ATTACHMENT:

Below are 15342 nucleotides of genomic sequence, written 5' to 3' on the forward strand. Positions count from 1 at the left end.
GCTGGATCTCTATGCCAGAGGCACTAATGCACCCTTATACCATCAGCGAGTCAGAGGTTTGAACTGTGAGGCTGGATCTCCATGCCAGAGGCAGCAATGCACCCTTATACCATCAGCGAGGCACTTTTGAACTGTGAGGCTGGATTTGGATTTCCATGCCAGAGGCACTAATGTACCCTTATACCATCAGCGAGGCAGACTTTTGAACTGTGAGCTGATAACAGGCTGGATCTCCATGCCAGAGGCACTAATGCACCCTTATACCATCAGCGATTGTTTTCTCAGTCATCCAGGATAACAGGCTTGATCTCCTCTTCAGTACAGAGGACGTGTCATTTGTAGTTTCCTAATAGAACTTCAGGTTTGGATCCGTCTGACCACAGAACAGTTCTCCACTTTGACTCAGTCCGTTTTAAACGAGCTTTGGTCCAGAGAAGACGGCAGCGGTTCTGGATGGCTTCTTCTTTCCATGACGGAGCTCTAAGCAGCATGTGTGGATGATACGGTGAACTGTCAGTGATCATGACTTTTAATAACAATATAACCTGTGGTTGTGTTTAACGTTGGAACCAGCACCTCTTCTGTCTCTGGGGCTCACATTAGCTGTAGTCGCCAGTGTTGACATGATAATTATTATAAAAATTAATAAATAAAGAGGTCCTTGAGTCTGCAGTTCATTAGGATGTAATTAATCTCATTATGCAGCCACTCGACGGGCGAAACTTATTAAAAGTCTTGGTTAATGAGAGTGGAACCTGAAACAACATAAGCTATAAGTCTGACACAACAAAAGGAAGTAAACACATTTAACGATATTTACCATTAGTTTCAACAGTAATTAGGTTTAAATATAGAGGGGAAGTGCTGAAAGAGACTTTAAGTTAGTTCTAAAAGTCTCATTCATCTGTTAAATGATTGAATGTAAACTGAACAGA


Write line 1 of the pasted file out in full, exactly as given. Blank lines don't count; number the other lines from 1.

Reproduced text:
Below are 15342 nucleotides of genomic sequence, written 5' to 3' on the forward strand. Positions count from 1 at the left end.